That brings us up to date on the career of Clint Eastwood – the director. This weekend sees the release of Jersey Boys – a musical based on the hit stage play, and something I never would have picked as a Clint Eastwood film. The reviews have largely been mixed so far – so I doubt we’re looking at another Clint masterpiece. But even though the man in his mid-80s now, I have doubt that he is still capable of producing one. He’s already at work on his next film – American Sniper – a project Steven Spielberg pulled out of.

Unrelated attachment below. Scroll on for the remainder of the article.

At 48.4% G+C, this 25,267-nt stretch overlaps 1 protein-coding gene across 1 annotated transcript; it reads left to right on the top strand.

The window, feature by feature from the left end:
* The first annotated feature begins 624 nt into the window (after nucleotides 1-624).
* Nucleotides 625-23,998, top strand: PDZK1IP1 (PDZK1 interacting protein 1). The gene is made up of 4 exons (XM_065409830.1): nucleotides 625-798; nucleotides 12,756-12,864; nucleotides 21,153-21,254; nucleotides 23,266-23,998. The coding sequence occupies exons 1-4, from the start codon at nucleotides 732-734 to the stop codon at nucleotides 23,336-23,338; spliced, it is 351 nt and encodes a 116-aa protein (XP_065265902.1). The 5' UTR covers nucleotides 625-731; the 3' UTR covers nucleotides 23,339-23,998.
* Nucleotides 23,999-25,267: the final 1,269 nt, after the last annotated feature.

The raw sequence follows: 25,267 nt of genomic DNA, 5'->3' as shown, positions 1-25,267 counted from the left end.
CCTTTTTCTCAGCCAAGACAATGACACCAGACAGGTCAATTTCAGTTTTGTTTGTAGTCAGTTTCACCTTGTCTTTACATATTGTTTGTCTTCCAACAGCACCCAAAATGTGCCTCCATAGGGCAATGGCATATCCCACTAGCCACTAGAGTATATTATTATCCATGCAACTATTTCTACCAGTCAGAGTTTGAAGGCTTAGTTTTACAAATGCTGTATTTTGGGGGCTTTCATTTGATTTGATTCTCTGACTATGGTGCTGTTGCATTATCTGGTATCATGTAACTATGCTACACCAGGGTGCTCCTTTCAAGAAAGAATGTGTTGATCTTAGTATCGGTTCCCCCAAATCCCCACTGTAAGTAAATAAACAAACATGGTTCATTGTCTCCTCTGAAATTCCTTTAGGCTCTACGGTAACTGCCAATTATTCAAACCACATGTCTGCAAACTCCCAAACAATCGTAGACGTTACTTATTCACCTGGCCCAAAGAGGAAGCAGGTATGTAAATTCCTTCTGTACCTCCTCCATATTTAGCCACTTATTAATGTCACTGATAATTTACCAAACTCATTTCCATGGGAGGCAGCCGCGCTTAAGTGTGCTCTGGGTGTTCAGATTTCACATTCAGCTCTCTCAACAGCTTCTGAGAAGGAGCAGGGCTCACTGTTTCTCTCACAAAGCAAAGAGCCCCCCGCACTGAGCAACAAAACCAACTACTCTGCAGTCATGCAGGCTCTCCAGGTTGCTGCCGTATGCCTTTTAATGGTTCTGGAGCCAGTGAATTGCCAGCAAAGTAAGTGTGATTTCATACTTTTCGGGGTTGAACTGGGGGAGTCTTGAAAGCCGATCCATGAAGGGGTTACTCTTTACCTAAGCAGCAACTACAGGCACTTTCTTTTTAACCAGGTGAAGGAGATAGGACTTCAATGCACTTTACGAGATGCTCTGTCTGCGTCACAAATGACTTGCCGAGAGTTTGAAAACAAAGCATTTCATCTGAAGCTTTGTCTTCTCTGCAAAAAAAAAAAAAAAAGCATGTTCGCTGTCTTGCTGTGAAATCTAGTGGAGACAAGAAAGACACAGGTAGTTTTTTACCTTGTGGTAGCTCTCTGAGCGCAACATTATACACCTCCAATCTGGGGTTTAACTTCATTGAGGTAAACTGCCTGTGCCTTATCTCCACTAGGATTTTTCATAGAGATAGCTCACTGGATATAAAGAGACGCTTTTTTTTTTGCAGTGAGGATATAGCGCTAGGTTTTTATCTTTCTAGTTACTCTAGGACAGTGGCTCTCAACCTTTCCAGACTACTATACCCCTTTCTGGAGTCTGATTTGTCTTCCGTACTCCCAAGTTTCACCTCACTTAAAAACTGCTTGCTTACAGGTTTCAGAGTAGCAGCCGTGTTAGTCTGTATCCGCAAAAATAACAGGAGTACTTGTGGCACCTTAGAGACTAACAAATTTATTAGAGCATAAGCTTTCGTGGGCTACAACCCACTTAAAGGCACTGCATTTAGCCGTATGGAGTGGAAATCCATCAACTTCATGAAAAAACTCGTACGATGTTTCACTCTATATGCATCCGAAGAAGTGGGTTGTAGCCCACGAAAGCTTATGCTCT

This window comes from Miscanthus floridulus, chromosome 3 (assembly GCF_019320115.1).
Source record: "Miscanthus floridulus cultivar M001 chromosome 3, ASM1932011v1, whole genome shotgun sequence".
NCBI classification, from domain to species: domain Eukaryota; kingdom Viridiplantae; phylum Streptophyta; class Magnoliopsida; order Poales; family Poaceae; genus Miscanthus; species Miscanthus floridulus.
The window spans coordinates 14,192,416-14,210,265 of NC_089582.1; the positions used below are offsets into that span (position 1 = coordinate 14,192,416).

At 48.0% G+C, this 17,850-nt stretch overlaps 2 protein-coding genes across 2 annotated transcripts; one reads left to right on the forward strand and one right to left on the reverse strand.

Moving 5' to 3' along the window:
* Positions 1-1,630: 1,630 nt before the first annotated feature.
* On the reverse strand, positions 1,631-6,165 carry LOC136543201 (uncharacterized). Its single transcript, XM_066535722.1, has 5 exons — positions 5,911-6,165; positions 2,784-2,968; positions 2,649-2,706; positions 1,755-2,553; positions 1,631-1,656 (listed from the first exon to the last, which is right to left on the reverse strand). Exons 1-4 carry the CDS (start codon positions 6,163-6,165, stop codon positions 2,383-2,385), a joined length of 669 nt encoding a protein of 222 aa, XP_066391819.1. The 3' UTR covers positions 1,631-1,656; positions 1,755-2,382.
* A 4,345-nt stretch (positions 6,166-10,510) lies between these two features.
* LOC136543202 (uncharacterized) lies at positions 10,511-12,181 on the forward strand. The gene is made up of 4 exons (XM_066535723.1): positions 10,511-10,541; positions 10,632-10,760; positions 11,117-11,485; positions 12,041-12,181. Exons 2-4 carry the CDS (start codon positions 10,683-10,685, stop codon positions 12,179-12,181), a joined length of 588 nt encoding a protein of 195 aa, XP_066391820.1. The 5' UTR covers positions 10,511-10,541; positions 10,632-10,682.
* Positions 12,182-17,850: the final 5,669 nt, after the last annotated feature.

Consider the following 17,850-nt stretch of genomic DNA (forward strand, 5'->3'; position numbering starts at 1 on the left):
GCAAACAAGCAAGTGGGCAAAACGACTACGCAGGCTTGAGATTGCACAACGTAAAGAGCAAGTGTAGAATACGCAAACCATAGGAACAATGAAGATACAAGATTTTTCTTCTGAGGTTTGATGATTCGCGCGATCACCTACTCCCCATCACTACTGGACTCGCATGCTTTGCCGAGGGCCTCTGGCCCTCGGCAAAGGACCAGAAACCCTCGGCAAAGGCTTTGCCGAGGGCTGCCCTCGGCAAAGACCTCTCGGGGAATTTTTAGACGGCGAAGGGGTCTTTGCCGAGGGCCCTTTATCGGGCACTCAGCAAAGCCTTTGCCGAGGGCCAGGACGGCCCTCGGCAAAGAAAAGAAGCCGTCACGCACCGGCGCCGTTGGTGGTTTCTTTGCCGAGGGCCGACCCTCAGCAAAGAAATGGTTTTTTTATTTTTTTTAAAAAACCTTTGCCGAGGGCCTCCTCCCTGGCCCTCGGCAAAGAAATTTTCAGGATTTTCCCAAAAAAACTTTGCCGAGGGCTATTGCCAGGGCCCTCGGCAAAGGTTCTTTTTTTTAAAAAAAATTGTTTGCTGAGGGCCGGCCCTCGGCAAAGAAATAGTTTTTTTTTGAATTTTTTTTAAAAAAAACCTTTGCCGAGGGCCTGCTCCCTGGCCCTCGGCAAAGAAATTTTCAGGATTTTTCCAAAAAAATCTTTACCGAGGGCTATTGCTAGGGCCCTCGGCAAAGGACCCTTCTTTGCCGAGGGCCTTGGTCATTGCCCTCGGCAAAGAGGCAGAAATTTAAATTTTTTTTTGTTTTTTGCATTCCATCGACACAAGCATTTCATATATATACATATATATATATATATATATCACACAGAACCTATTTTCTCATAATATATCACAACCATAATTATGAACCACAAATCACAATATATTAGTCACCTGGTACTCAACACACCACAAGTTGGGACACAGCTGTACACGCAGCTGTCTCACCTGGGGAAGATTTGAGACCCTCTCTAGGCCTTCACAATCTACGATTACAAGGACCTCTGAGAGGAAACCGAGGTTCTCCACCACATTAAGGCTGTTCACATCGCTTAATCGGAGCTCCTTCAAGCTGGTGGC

Eastwood is one of the most interesting American filmmakers in history. He didn’t start directing until he was 41 years old – an age in which many directors have already made their best films. Eastwood’s best film was made when he was 62 – Unforgiven – and many of his most interesting films came after he turned 70. Eventually, of course, time will catch up to him- he does turn 84 this year. But I hope we get a few more films from Eastwood. It may be a while since he made his last great film – but he’s capable of making another one.